This amounts to a charge of plagiarism.

I have no defense, no apology, to offer, except to say that, if am a plagiarist, I am one unconsciously.
With only seven main notes, six ragas, thirty-six raginis and seventy-two sub-raginis, every “new” musical composition is bound to sound familiar in places.
Try to hum any popular film composition of today and then cast back your mind. Make a careful search for a parallel and you will easily find one in some celebrated songs of yesterday.

I believe in popular music, music which people will like, humming and singing it in their homes—in moments of joy or sorrow. I try my-best to keep my compositions free from complicated “alaps,” “tans” and those notational cascades which the man-in-the­-street (who has no musical training) cannot easily remember and hum.

Film music, to be good and popular, must always be the result of team-work. The ego of the music-director as well as that of the lyric-writer needs to be suppressed completely, even to the extent of accepting suggestions from everyone in the unit.

In the music of one of my forthcoming films, the appeal of the songs owes much to suggestions made by the producer and mem­bers of his staff. One of the tunes owes its origin to an air I heard the office-boy humming!

The producer was no professional musician, but I discarded two of my best tunes to fit in a completely different third one based on his suggestions.
I am glad that I do not live in an ivory tower and am not deaf to the music of ordinary people, I say to myself : “If this is the kind of music they love, it is absurd to give them a high-brow composition. Both in rhythm and structure, I stick rigorously to what is popular, even at the sacrifice of my own preferences.

Such film music can be planned scientifically and with precision. My first job usually is to sit with the director and determine the musical “situations”. Once these are agreed upon, I start composing the melodies, in harmony with the “mood” of those situa­tions. Then the lyricist writes the words of the approved tune.

After the song has been recorded, our work is ended and it now depends on the director to make or mar it in his picturisa­tion of it. This, indeed, is a hurdle all film music must take.

Everyone has listened to film songs which sound good on the radio, yet have been “murdered” by poor picturisation. Every­one, too, has heard songs which on the air have sounded mediocre and of no particular merit, yet have been things of beauty in the film—thanks to clever directorial work. A really good song, given to a good director to picturise, seldom fails to go over in a big way with the public.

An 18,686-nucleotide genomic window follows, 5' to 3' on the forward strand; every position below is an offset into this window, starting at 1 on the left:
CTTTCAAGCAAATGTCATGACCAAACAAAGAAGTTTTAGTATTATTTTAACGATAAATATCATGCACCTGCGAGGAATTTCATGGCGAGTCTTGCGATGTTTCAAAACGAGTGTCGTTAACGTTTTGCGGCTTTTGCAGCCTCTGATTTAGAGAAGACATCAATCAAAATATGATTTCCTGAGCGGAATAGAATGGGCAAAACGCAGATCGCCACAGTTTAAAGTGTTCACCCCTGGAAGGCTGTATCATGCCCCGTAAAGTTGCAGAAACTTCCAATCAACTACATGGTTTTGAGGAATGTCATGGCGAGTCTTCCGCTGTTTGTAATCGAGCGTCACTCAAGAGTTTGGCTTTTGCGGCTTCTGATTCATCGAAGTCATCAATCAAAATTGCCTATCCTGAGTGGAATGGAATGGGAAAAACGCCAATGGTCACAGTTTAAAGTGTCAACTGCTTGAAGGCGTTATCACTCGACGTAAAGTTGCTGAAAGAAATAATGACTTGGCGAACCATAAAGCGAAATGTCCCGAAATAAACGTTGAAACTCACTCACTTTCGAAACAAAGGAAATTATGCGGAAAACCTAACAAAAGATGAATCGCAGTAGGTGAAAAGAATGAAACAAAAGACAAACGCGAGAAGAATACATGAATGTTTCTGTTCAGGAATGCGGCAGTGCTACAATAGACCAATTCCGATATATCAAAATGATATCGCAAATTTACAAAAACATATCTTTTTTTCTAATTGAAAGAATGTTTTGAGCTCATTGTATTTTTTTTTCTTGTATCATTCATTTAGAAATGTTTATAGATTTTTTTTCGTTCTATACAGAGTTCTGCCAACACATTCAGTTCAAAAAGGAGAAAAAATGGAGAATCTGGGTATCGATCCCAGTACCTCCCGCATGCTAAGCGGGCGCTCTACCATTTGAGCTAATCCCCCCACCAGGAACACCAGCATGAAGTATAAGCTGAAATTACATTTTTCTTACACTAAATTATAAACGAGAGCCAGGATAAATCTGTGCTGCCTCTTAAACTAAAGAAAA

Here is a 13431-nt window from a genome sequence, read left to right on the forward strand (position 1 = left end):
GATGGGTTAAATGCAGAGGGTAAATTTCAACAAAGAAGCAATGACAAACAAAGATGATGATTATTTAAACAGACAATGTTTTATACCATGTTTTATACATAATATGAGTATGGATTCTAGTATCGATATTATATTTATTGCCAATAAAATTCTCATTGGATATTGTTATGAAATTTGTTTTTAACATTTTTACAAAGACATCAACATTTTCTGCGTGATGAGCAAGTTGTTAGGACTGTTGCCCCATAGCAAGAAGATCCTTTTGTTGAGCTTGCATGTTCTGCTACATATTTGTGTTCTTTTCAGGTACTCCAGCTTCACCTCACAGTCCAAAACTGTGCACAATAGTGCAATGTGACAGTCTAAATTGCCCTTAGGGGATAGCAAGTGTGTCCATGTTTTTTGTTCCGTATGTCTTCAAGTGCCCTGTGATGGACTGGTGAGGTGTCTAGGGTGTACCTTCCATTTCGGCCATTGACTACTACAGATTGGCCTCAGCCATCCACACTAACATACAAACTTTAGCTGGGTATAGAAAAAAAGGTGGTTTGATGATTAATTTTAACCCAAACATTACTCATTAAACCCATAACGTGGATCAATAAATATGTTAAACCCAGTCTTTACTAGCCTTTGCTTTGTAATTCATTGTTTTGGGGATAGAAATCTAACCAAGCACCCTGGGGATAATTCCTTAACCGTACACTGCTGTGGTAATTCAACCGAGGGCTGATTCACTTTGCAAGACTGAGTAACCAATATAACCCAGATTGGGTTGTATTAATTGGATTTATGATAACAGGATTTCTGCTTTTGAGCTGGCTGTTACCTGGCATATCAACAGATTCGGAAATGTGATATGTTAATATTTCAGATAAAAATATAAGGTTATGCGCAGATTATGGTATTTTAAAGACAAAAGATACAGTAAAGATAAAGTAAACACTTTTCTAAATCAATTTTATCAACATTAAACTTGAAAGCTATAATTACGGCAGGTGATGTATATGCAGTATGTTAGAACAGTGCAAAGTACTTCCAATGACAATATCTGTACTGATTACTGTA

It is thus necessary for a music director to be careful in signing his contracts. It is important to him to make sure that the film for which he is employed to provide music will be directed by a competent man, so that not only are his songs not “murdered” in transcription to the screen but any possible shortcomings in them are glossed over by good picturisation.

Consequently I have always studied the directors of the films for which I am to provide music. One knows that one’s songs are safe with them and gain in appeal from attractive picturisation.

To these men, too, my tunes often sound “vaguely familiar”! But, then, what tune doesn’t ?
With only seven notes, six ragas, thirty-six raginis—but we’ve just gone over that! ” – Nashad (August, 1955)

Today’s song is from Nashad’s film Jawab-1955. It was produced and Directed by Ismail Memon. The music was by Nashad, ably assisted by arranger Shyamrao Kamble-(read about him here. This is a male Lori, sung by Talat Mehmood and shot on Balraj Sahni and Master Romi. Let us enjoy the song….
(My thanks to Shri Harish Raghuvanshi ji and Cineplot).

Song-So jaa tu mere raaj dulaare (Jawaab)(1955) Singer-Talat Mehmood, Lyrics-Khumar Barabankwi, MD-Naashaad


So jaa tu so jaa aa aa
so so jaa
so jaa tu mere raajdulaare
So jaa aa
raajdulaare so jaa
So jaa tu mere raajdulaare
So jaa aa aa
raajdulaare so jaa
chamke teri kismat ke sitaare
raajdulaare so jaa aa
raajdulaare so jaa
So jaa tu so ja
so ja

phoole phale tu o laal mere
tu mera ?? kadamo ko tere
sadke hon tujhpe chaand sitaare
raajdulaare so jaa aa
raajdulaare so jaa
So jaa tu mere raajdulaare
So jaa aa
raajdulaare so jaa
so jaa
so jaa
so jaa

2 Responses to "So ja tu mere raaj dulaare"

Very good interview.


Arun Ji,
Thanks for the excellent write up on Nashad and the song.